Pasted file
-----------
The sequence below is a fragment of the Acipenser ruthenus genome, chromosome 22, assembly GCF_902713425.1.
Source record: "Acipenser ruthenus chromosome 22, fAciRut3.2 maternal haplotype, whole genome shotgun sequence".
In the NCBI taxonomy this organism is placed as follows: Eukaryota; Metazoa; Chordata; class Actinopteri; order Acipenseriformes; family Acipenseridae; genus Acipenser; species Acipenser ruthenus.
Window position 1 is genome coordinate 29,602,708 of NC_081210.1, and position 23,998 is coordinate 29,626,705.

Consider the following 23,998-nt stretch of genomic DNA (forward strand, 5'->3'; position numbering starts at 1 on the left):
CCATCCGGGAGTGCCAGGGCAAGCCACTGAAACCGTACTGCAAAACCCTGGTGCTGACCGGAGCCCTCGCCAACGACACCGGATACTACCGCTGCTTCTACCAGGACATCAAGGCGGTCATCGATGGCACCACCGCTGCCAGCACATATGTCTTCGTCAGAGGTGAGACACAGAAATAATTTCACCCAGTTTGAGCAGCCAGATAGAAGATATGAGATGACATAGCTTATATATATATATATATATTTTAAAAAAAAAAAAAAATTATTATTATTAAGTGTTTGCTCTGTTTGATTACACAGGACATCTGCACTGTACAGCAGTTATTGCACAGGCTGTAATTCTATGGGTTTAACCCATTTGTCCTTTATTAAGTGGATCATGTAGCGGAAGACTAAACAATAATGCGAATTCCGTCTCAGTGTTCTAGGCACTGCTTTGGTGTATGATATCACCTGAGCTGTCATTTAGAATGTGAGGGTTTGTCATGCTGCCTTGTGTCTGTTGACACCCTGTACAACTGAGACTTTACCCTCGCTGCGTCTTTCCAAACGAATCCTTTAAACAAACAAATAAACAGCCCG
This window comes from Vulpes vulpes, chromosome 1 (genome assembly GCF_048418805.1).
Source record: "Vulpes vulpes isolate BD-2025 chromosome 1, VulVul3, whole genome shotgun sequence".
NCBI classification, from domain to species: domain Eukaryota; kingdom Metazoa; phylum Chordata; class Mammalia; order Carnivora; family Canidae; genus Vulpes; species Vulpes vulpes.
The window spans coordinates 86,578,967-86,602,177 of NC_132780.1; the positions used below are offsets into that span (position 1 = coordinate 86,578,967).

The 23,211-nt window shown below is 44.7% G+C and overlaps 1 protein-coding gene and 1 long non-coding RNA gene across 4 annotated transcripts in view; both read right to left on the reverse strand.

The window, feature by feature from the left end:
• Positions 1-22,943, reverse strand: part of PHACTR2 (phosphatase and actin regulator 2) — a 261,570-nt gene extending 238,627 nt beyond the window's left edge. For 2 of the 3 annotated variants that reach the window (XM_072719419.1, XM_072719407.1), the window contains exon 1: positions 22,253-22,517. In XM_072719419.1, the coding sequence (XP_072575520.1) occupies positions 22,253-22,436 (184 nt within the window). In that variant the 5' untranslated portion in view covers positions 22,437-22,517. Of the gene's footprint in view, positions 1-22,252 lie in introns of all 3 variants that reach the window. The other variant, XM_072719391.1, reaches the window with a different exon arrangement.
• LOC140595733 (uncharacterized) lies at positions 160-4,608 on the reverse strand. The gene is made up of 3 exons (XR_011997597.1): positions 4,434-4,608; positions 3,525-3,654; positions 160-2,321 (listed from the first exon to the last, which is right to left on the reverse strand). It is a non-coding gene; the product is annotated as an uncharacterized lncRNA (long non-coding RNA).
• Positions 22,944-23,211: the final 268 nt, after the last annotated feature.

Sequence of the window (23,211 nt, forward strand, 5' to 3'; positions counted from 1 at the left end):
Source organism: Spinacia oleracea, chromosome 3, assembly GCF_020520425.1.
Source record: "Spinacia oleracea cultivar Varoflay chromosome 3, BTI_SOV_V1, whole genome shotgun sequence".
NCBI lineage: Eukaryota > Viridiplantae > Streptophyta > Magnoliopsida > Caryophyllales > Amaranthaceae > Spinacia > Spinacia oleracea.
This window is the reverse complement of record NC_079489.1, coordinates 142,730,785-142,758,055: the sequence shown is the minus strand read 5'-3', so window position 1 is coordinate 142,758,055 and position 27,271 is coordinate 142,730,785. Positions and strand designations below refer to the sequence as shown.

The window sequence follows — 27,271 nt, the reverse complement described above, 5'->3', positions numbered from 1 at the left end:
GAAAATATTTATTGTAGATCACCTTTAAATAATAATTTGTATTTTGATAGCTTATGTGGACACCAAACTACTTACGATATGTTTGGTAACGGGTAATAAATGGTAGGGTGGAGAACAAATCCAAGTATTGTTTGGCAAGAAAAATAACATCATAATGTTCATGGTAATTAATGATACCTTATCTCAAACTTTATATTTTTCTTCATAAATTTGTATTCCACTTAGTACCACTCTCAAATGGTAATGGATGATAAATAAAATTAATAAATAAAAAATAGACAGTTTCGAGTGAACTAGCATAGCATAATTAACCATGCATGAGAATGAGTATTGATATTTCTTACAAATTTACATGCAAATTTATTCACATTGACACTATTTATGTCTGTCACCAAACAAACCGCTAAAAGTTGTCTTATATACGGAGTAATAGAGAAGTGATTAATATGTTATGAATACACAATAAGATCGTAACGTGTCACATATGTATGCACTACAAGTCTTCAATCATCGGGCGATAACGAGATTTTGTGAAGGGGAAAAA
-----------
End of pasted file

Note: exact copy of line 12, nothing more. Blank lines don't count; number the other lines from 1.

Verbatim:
The window, feature by feature from the left end: